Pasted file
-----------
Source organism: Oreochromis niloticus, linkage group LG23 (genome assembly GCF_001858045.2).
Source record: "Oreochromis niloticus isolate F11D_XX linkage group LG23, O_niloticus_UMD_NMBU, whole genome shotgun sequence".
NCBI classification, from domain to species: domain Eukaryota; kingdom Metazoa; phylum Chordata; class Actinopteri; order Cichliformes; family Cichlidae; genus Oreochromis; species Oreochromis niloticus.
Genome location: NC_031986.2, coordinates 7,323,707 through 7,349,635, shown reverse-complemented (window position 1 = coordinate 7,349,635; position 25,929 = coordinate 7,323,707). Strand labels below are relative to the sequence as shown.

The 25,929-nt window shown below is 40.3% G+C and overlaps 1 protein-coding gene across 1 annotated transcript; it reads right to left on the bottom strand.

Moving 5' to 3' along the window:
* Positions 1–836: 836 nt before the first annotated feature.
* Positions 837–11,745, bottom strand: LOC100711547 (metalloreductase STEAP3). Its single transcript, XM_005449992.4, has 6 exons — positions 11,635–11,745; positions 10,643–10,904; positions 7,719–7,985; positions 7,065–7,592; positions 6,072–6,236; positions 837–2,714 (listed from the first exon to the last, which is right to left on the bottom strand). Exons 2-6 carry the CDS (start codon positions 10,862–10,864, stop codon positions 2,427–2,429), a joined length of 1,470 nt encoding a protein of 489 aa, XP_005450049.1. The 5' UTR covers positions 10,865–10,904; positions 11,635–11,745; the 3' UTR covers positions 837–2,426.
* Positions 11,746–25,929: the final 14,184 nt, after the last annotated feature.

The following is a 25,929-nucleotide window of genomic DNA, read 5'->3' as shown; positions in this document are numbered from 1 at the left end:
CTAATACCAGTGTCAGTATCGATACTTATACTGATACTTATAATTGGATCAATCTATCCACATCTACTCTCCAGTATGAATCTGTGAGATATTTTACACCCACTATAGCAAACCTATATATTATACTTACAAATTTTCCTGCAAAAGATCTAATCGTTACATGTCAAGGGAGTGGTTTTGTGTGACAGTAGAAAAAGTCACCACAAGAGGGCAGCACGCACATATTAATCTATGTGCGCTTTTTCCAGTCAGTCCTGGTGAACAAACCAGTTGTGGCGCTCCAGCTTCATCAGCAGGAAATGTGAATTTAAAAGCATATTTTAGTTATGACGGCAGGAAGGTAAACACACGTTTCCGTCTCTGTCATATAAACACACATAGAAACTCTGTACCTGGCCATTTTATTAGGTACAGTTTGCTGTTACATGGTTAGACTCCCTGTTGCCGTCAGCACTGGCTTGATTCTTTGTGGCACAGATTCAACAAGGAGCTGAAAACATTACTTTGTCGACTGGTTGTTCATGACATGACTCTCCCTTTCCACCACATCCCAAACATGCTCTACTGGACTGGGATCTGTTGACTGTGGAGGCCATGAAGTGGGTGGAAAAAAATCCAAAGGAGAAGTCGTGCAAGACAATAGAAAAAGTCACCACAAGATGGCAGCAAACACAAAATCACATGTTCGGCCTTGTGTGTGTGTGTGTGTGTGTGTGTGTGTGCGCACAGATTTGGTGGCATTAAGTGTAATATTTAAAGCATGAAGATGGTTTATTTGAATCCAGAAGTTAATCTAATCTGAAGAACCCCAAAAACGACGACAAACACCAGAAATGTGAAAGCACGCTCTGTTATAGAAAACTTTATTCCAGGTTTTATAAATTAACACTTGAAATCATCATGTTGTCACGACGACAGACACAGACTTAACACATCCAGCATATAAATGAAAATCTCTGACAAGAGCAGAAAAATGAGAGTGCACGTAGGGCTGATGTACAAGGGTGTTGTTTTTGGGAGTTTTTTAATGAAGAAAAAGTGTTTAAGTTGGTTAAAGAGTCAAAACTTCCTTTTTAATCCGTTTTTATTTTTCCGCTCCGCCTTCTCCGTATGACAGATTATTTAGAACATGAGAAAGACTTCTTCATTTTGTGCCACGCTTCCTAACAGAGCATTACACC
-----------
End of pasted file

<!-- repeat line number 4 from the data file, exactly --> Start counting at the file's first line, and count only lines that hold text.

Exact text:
Genome location: NC_031986.2, coordinates 7,323,707 through 7,349,635, shown reverse-complemented (window position 1 = coordinate 7,349,635; position 25,929 = coordinate 7,323,707). Strand labels below are relative to the sequence as shown.